Sunday, August 5, 2012


This morning we watched Glasgow’s own Andy Murray surprisingly demolish the always composed, gracious, classy and number one ranked (longest ever) tennis player in the world from Switzerland, Roger Federer, 6-2, 6-1, 6-4. Federer commented after the match of Murray, “"He did play very well. He was better, much better than I was... he deserved this.”  The special significance of this arse-whupping (er, victory) was that it happened at home on the occasion of the London 2012 Summer Olympics and just one month after Wimbledon where on this very Centre Court, an ultimately bitterly disappointed and emotional Murray lost to Federer in the Wimbledon final 4-6, 7-5, 6-3, 6-4. I even saw some newspaper clippings that characterized Murray as a loser and incompetent?

Before we think this Olympic victory too much of a miracle or a fluke, Murray is the fourth ranked player in the world and now has 9-8 won-loss record versus Federer (  Having said that, Murray has never won a Grand Slam Tournament in his career.  But he is young and now has his future solidly in front of him.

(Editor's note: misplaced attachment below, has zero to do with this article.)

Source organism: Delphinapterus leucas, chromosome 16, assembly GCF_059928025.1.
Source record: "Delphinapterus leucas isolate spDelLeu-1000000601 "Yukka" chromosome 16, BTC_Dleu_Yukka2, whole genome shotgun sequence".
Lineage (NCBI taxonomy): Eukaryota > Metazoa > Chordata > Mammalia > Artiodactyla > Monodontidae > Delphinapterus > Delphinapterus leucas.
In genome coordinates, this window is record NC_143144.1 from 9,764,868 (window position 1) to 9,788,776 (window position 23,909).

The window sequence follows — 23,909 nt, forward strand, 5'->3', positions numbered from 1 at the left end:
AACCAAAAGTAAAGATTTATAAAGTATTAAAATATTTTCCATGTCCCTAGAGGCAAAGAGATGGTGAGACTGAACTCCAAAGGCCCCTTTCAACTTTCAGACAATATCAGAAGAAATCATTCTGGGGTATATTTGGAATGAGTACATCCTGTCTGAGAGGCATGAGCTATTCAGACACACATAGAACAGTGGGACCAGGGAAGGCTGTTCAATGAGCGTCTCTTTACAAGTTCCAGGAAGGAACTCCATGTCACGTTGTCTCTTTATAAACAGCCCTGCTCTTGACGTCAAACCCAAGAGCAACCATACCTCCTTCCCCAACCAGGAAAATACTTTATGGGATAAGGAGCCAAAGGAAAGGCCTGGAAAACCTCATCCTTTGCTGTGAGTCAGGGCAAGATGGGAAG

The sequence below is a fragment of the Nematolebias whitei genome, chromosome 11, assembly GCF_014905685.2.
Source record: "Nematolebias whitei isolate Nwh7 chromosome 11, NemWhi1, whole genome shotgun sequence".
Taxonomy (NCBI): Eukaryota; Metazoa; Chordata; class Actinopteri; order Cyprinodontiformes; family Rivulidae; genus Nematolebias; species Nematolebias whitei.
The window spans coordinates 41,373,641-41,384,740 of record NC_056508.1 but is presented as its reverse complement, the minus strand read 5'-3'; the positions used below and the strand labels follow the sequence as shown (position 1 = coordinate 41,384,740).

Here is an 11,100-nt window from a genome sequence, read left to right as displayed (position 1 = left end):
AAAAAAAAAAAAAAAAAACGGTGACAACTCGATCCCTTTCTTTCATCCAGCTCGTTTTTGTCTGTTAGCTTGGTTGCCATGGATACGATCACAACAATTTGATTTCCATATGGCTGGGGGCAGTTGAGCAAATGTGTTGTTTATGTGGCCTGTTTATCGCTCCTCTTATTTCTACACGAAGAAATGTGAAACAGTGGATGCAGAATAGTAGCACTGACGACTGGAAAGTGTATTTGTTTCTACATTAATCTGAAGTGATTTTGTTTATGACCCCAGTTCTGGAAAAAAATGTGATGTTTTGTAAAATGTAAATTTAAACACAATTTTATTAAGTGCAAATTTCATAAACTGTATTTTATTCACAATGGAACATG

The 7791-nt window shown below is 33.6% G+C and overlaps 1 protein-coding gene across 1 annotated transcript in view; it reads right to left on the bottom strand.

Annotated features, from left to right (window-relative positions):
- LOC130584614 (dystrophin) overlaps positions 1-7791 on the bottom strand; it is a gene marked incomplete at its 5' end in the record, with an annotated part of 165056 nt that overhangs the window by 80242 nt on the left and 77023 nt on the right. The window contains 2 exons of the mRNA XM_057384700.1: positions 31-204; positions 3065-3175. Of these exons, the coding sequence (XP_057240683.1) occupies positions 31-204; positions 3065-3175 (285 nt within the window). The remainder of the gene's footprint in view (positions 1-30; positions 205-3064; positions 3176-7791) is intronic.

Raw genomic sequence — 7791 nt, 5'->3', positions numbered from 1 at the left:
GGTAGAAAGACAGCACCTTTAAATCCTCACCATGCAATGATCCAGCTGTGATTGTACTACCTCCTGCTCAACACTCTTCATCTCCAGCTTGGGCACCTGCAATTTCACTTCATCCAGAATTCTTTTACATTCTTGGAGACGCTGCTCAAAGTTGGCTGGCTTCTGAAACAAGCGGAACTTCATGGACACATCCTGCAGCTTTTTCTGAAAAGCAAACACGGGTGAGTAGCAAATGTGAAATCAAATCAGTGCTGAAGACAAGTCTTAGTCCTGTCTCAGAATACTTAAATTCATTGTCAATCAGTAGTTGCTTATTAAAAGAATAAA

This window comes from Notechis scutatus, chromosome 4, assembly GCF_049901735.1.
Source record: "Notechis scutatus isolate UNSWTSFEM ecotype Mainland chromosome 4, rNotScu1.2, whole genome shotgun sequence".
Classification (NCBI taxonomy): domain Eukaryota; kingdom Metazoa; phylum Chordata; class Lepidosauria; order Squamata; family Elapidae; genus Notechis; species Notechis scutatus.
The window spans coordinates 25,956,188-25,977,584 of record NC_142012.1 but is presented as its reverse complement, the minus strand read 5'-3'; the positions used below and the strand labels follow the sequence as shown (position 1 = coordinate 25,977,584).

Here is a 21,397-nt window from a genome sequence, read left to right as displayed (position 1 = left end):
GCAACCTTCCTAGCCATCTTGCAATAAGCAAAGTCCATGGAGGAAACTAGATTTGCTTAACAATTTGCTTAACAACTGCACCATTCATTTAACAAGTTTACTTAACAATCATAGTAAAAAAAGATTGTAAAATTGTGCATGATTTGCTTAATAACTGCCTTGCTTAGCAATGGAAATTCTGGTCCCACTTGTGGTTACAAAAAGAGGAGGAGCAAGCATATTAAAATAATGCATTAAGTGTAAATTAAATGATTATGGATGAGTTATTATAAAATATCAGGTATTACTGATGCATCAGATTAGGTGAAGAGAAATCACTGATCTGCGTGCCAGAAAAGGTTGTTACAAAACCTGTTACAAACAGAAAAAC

We noted the huge contrast in styles with Murray the scrambler reminding me of a certain cairn terrier I know doing battle against a bigger sleeker, sophisticated greyhound with an even keener prey instinct. I noted one beautiful, absolutely textbook drop volley and several blistering passing shots for winners by Murray.  He was extraordinary this afternoon as he served himself to victory in the final set - with two match ending aces, one for match point and another spectacular final bullet clocked at 131 mph.  God, it was beautiful… the icing on the cake.

There is another story here as Murray understandably and naturally identifies himself as both Scottish and British and proclaims that he is comfortable and proud to wear both shirts. Indeed, the British flag incorporates the saltire of Scotland.  We also need note that Murray admits to some distant English blood and that his Lady Friend is English.  Big deal, though It did not escape the attention of the media that many in the stands were waving Scottish flags and sporting Scottish flag tattoos bringing back memories of an ill-advised Murray joke and retort about England several years ago.  Apparently some feel Andy vacillates back and forth between being Scottish or British as it pleases him though losing Wimbledon made him more acceptable and palatable as a “Brit”.